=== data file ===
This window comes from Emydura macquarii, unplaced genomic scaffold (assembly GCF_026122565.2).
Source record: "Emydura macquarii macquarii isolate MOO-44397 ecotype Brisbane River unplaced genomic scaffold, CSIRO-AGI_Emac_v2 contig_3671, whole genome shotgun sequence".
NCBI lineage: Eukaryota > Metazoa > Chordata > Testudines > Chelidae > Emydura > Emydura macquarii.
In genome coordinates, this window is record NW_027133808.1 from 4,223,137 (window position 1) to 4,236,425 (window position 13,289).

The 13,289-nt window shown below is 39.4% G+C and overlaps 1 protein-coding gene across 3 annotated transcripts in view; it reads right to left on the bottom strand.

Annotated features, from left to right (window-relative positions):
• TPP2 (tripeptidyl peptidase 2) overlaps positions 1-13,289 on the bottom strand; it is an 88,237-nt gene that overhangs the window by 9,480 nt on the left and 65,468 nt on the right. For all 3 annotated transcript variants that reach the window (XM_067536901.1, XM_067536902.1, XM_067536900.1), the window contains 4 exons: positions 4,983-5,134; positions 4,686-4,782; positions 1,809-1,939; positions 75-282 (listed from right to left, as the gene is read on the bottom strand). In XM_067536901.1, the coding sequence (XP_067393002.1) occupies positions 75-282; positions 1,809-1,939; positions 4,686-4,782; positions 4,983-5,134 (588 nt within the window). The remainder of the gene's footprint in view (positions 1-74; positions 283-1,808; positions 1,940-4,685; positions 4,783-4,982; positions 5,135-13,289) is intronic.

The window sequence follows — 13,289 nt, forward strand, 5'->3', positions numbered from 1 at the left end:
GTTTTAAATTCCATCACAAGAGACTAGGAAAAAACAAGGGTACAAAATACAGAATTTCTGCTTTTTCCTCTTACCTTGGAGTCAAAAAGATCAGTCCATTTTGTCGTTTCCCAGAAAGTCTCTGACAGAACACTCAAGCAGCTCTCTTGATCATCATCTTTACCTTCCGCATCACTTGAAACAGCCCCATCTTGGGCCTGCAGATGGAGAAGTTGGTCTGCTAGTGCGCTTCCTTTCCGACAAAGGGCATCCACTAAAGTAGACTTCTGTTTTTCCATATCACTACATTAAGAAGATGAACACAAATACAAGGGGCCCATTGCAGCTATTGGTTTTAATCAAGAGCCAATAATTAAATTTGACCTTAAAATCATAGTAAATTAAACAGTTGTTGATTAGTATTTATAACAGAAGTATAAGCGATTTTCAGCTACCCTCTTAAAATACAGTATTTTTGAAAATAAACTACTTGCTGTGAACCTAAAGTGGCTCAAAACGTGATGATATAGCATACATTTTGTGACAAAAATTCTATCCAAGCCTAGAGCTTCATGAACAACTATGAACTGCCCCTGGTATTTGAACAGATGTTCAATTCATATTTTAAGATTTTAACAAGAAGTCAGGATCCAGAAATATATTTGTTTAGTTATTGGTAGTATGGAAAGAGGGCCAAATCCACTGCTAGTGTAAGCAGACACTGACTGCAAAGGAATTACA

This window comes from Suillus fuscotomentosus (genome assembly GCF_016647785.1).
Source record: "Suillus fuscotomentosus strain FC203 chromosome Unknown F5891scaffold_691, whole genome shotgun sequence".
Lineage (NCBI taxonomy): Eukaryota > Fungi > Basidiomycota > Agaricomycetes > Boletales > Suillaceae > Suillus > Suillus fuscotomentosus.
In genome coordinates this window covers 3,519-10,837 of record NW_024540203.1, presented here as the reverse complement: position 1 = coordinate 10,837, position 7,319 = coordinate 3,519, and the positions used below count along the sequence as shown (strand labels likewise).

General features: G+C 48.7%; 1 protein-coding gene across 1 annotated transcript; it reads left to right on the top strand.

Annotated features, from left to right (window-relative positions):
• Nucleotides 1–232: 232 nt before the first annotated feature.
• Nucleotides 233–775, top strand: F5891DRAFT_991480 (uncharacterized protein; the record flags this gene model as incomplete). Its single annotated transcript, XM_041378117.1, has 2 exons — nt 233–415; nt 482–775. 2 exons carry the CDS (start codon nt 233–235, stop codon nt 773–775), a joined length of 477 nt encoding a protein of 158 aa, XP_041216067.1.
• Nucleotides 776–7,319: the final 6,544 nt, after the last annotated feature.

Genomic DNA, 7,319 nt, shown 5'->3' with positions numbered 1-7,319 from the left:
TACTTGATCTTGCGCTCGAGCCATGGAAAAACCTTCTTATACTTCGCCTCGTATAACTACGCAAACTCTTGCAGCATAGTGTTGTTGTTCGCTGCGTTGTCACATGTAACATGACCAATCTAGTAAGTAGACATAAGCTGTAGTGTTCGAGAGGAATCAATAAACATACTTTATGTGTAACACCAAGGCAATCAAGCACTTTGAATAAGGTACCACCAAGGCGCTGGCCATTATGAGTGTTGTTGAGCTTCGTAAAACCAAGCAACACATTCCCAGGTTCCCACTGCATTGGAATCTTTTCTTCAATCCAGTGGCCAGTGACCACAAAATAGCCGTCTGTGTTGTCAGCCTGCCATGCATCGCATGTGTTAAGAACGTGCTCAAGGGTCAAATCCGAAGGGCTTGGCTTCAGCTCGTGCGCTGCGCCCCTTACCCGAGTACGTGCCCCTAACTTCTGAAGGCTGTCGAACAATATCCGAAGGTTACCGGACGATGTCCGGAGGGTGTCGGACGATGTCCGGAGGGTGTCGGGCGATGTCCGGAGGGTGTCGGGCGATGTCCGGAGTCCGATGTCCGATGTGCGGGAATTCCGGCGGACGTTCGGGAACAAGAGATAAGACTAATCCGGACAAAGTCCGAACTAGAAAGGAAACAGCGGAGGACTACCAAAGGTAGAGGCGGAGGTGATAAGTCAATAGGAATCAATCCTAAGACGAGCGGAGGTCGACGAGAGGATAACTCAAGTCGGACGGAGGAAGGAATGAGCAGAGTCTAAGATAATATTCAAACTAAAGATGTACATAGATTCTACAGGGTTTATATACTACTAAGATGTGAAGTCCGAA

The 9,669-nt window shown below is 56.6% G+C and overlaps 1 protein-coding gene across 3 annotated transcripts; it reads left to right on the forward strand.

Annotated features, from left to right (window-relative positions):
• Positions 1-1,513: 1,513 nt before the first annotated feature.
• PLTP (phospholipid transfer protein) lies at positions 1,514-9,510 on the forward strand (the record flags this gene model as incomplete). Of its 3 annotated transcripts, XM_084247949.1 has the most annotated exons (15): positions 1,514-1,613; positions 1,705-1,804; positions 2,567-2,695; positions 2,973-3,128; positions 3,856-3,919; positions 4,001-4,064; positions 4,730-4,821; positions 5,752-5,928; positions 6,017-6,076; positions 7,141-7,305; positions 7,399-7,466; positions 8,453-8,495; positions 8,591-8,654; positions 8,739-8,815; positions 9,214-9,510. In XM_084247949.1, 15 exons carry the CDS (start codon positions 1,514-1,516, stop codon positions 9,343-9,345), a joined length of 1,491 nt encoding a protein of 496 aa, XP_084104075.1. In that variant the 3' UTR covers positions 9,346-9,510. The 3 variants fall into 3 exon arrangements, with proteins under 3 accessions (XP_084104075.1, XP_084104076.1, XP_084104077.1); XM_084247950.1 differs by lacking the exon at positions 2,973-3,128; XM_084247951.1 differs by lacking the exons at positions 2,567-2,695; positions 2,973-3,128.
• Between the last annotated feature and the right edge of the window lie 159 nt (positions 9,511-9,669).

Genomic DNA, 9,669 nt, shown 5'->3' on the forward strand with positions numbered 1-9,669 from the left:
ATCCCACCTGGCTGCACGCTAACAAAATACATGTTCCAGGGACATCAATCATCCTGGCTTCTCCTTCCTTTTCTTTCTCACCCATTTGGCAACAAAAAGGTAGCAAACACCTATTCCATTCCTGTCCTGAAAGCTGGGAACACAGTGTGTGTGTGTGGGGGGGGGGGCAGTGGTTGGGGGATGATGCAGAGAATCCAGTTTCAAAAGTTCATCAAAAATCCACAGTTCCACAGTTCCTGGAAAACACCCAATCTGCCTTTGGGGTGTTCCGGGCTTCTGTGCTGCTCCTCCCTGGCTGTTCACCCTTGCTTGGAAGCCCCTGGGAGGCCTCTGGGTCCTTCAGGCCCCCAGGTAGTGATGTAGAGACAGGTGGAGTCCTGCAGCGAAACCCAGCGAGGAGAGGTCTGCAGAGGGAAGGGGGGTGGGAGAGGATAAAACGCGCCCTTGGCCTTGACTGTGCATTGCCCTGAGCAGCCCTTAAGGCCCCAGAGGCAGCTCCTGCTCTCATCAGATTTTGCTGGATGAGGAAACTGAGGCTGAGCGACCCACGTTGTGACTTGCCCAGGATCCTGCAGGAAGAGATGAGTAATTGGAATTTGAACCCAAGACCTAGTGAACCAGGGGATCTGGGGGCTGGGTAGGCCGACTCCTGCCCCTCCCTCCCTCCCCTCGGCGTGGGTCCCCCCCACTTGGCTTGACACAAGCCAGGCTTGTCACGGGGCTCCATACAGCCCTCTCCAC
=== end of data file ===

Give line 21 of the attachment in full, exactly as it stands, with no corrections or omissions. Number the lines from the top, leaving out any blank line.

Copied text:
The 9,669-nt window shown below is 56.6% G+C and overlaps 1 protein-coding gene across 3 annotated transcripts; it reads left to right on the forward strand.